Minimum Wage Changes in Canada

I have come out of retirement to talk minimum wage. Specifically, I want to talk about the Bank of Canada report that everyone is reading and talking about. Just kidding, no one is reading it.  Get settled in because this is going to be a long one.

Here is a link to the report.

With just that link I have done more to give you the details of the report than the major news agencies. Based on most of the stories I believe they read the summary, reworded it for their “article”, wrote a headline that said the minimum wage increase would lead to the loss of 60,000 jobs, tweeted it out and called it a day.

Did you read anything about it today?  Did you read the comments? What percentage of the people read the report? What percentage read beyond the summary?  What about the cover page?

From the cover page:

“Bank of Canada staff analytical notes are short articles that focus on topical issues relevant to the current economic and financial context, produced independently from the Bank’s Governing Council. This work may support or challenge prevailing policy orthodoxy. Therefore, the views expressed in this note are solely those of the authors and may differ from official Bank of Canada views. No responsibility for them should be attributed to the Bank.”

Okay fine this is probably just a standard disclaimer but still the BoC was not confident enough in this report to put out a “report” about the topic so they made it an “analyst note”. Also, this analyst note does not appear on their main list of publications when you go to the Bank of Canada website.

This is a very minor point and could be considered nitpicking but now we look at the methods they used to reach the infamous 60,000.

The headline is based on this bullet point from the summary:

Weaker labour demand leads to reduced employment and lower hours worked, although the net impact on labour income is positive. Employment losses amount to about 60,000 workers (hours worked decline by 0.3 per cent), a number that lies in the lower part of the range obtained from a simple accounting exercise (30,000 to 140,000).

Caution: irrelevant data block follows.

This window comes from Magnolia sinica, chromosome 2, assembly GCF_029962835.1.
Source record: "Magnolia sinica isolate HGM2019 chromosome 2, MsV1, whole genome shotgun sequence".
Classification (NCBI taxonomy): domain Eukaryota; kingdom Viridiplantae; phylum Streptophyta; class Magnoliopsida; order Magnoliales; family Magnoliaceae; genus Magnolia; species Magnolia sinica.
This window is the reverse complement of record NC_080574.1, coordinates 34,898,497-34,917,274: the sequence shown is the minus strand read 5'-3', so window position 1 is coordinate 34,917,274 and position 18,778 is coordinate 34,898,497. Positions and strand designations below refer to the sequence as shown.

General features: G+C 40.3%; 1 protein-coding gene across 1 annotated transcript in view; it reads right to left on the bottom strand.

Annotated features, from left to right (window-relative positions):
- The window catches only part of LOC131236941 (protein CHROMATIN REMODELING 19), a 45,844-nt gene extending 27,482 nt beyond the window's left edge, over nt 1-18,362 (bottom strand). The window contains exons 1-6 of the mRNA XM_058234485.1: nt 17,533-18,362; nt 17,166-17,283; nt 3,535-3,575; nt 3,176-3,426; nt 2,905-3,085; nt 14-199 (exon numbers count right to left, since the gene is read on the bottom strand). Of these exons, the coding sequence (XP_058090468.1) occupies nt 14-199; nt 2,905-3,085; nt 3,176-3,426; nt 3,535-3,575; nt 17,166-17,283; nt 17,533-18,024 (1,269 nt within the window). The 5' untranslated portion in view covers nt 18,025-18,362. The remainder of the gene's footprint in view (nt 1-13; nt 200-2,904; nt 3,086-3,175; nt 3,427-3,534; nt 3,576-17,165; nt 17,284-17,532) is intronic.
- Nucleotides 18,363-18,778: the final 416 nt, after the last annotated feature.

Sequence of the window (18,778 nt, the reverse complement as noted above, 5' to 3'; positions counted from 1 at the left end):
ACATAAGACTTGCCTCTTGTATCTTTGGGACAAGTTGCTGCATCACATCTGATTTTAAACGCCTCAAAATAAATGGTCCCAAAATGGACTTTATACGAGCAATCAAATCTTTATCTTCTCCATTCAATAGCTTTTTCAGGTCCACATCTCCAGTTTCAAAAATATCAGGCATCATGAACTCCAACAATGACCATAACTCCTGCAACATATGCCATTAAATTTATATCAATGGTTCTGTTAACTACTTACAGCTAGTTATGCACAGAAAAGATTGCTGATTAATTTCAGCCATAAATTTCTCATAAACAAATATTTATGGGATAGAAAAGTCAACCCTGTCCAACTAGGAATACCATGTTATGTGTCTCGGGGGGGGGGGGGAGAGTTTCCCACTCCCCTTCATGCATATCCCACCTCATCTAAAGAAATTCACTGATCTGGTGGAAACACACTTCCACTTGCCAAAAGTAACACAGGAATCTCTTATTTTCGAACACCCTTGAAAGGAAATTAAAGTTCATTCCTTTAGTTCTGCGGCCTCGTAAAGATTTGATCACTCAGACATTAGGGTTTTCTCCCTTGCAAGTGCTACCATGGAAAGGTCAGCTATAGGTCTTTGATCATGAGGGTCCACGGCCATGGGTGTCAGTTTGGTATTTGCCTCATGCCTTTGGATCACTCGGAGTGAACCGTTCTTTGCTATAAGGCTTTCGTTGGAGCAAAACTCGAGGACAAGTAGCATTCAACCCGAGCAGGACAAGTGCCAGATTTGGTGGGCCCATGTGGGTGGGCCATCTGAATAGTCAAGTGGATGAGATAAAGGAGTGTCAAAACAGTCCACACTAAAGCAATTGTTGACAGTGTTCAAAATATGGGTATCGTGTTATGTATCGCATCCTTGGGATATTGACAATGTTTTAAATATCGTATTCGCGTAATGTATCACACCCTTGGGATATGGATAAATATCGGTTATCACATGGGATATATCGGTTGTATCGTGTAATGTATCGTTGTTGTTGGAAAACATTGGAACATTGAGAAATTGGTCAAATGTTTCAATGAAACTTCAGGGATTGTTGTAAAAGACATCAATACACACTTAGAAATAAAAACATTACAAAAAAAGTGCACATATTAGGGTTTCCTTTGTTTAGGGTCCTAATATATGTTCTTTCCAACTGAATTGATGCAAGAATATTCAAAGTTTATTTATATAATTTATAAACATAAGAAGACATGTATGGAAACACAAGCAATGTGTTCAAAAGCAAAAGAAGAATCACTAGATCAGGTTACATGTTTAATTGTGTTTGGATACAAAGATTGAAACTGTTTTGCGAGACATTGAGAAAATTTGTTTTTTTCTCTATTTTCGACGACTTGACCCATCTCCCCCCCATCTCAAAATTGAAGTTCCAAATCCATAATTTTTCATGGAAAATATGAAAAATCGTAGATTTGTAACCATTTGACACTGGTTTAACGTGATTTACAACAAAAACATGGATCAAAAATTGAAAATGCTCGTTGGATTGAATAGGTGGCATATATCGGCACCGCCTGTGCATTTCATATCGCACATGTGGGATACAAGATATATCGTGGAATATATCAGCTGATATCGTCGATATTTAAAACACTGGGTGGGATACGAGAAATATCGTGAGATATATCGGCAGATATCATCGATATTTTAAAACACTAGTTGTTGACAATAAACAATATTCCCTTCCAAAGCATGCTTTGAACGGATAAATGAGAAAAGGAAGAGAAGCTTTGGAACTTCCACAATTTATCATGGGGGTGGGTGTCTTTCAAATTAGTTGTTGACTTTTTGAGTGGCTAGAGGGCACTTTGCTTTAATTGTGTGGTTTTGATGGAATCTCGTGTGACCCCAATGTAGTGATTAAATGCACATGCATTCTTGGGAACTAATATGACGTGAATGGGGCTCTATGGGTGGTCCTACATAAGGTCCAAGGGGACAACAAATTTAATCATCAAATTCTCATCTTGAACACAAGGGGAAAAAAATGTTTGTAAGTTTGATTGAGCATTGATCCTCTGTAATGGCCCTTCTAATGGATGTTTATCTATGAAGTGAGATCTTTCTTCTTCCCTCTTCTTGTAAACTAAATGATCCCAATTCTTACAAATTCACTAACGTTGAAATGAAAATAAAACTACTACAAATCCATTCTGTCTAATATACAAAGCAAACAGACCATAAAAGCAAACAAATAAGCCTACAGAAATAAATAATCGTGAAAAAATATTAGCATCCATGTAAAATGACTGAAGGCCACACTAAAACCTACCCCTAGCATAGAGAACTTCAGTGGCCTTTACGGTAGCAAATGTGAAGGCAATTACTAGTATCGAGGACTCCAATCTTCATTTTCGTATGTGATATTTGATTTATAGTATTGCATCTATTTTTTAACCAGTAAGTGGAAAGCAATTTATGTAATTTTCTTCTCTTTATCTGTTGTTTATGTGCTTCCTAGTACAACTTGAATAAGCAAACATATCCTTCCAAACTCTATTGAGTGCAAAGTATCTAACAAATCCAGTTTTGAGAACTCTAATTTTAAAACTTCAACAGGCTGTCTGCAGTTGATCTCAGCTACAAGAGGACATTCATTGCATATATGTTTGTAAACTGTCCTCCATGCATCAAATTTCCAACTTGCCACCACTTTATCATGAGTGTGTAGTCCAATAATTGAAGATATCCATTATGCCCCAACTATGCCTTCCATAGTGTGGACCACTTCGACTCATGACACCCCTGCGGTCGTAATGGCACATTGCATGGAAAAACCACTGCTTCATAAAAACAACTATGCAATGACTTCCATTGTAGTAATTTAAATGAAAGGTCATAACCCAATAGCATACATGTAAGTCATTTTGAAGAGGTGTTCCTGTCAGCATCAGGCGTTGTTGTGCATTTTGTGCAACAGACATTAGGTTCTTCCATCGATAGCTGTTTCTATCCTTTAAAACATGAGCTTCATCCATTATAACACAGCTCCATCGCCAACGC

This is based on some regression analysis which they elaborate on later in the paper.  Now there is controversy in the world of data about “p-values” but for the purposes of this post I will assume that we can accept the values given in the paper as correct.

Crash course. Regressions are a mathematical tool to determine how much of a change can be attributed to specific factors. Example, how much of the rise in house prices can be attributed to either rising wages, foreign investment or new housing build rate. A simpler example would be how much of a workers wage can be determined by their years of education. The basic rule is if a number is “significant at a 0.05 level” then is likely acceptable as a result.  0.01 level is better and 0.10 level is probably pushing your luck.

Why is this important?  Well we want to look at the results tables from this report. First they run their regression for the effect of minimum wage increase on levels of employment.

Why three different results?  Well first they run it based on what are called SEPH wages which exclude the self-employed and agricultural workers and also exclude salaried workers, Fortin (2010). Then they use SEPH data (no self-employed or agricultural workers) but include salaried workers. Then finally they use LFS data that includes all workers. Ideally you would want to have the triple asterisks beside anything with a meaningful result; double would fine, single is pretty much out and no asterisks is a meaningless number.